tn-650_MON_PE_Red_1953-1Charles Darrow was an unemployed salesman and inventor living in Germantown, Pennsylvania, who was struggling with odd jobs to support his family in the years following the great stock market crash of 1929. Charles Darrow remembering his summers spent in Atlantic City, New Jersey, spent his spare time drawing the streets of Atlantic City on his kitchen tablecloth, with found pieces of material and bits of paints, wood etc. contributed by local merchants. A game was already forming in his mind as he built little hotels, houses and other tokens to go along with his painted streets.

Soon friends and family gathered nightly to sit round the kitchen table to buy, rent and sell real estate, all part of a game involving spending vast sums of play money. It quickly became a favorite activity among those with little real cash of their own. The friends soon wanted copies of the game to play at home (especially the winners.) The accommodating inventor began selling copies of his board game for four dollars each. He then made up a few sets and offered them to department stores in Philadelphia. Orders for the game increased to the point where Charles Darrow decided to try to sell the game to a game manufacturer rather than going into full-scale manufacturing. He wrote to Parker Brothers to see if the company would be interested in producing and marketing the game on a national basis. The company turned down Charles Darrow, explaining that his game contained “fifty-two fundamental errors” including: the game took too long to play, the rules were too complicated and there was no clear goal for the winner.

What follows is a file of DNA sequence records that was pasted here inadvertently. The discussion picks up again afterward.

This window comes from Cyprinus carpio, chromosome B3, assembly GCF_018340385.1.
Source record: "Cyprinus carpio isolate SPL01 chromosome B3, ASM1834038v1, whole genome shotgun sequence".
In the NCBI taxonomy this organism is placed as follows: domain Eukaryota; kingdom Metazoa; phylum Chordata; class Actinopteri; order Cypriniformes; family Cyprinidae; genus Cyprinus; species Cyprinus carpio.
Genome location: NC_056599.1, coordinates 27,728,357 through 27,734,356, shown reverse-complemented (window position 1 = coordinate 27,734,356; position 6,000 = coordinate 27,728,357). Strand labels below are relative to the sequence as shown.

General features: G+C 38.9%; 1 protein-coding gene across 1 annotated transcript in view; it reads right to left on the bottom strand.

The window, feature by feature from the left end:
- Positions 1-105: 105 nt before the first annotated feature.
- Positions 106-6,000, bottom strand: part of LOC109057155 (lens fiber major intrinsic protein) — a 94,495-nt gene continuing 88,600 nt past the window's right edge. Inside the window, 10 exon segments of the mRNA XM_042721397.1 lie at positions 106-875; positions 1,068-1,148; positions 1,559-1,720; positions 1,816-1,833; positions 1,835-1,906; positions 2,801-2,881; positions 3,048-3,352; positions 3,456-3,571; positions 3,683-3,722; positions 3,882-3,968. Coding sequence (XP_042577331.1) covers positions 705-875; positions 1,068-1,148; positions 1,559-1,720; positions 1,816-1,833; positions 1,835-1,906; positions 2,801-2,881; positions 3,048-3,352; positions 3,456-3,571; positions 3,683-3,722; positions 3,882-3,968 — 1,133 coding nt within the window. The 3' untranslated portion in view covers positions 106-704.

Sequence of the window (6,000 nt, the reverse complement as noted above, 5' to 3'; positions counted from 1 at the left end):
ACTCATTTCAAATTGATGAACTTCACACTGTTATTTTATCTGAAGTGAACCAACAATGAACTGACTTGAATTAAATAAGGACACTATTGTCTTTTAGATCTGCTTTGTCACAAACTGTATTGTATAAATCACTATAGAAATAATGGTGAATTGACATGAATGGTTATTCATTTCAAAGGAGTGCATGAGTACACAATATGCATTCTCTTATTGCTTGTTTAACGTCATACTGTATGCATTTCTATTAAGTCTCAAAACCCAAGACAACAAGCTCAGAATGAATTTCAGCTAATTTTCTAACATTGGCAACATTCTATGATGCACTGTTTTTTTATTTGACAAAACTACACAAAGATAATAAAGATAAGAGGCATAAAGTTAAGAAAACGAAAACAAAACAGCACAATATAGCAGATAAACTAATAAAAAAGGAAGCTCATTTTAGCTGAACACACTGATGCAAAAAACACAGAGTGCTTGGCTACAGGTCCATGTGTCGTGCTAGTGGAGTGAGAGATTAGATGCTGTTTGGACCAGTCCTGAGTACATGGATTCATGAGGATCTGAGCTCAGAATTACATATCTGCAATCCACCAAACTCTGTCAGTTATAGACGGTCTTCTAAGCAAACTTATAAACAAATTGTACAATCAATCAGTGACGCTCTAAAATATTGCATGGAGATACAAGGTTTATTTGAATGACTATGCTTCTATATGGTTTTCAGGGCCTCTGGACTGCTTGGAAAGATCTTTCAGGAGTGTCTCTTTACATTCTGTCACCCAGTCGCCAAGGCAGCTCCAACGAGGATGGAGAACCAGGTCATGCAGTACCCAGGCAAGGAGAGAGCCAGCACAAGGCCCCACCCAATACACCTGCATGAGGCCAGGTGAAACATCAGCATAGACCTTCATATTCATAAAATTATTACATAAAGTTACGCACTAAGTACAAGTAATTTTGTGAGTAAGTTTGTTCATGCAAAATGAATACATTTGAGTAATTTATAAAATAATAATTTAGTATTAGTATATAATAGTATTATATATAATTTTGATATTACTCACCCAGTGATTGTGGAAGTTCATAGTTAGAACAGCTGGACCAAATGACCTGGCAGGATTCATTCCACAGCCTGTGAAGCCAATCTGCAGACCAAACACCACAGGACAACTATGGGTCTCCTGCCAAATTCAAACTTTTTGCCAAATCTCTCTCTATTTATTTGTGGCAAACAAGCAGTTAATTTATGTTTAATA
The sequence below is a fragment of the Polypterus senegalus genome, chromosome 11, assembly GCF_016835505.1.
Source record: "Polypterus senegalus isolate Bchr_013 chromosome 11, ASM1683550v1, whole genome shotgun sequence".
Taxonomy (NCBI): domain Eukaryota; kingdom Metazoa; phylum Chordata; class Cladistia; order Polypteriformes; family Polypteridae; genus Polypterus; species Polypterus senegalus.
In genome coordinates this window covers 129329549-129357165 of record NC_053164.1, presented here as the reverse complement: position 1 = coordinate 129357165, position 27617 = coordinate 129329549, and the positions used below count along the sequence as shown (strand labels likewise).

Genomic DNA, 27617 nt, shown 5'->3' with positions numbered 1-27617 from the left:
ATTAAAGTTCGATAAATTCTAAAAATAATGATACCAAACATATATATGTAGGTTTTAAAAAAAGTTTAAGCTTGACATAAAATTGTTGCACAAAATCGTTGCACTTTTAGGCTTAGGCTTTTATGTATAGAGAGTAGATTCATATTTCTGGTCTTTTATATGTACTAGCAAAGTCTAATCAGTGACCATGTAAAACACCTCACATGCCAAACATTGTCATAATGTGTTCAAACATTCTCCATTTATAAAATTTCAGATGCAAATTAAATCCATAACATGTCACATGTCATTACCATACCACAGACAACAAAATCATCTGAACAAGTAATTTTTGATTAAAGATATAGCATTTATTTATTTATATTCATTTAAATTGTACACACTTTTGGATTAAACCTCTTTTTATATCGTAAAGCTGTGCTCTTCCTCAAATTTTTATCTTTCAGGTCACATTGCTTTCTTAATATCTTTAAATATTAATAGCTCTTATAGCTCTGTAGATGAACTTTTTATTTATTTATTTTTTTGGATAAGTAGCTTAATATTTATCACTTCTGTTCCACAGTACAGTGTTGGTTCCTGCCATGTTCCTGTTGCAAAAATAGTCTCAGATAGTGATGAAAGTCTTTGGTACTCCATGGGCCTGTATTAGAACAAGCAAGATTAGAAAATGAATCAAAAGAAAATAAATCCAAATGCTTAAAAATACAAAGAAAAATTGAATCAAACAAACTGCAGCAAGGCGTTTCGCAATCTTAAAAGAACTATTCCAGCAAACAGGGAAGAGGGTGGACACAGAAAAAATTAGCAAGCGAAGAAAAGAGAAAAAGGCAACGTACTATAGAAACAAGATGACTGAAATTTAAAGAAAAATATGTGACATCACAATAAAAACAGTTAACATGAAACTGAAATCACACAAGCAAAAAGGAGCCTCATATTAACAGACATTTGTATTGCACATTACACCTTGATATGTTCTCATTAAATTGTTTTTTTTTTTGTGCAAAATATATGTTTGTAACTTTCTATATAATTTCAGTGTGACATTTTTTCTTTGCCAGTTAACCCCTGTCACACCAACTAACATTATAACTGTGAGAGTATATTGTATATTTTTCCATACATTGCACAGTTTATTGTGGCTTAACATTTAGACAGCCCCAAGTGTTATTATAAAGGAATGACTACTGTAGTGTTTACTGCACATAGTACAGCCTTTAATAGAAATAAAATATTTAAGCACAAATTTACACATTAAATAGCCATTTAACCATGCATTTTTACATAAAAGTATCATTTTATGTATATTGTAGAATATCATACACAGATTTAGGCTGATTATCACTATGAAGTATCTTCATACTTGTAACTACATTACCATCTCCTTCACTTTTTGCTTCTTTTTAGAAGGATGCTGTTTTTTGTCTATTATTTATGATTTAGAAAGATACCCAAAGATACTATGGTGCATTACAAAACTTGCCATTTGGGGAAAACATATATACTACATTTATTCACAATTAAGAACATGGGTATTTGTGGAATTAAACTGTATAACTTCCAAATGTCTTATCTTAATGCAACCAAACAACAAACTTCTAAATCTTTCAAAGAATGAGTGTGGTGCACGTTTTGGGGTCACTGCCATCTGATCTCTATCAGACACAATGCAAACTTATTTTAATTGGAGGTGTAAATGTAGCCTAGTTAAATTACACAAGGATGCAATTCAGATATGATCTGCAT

One his customers was a friend of Sally Barton, daughter of Parker Brothers’ founder, George Parker, bought a copy of the game. The friend told Mrs. Barton how much fun Monopoly was, the friend also suggested that Mrs. Barton tell her husband, Robert B. M. Barton, then president of Parker Brothers. Mr. Barton listened to his wife and bought a copy of the game. Soon he arranged to talk business with Darrow in Parker Brothers’ New York sales office, offering to buy the game and give Charles Darrow royalties on all sets sold. Darrow accepted and permitted Parker Brothers to develop a shorter variation of the game, added as an option to the rules.

As a kid I enjoyed this game and played it many times with family and friends.  The picture above is the same game my Dad played as a kid.  I still have his original game today and that was when the houses were made of wood, the piece were pewter and the cards were a heavy cardboard.   But no matter when you started playing Monoploy, it has always been one of the best selling board games.  This game teaches you about planning, saving, and spending money as well as, the strategy of finance. Lessons that are still important 83 years later.

 

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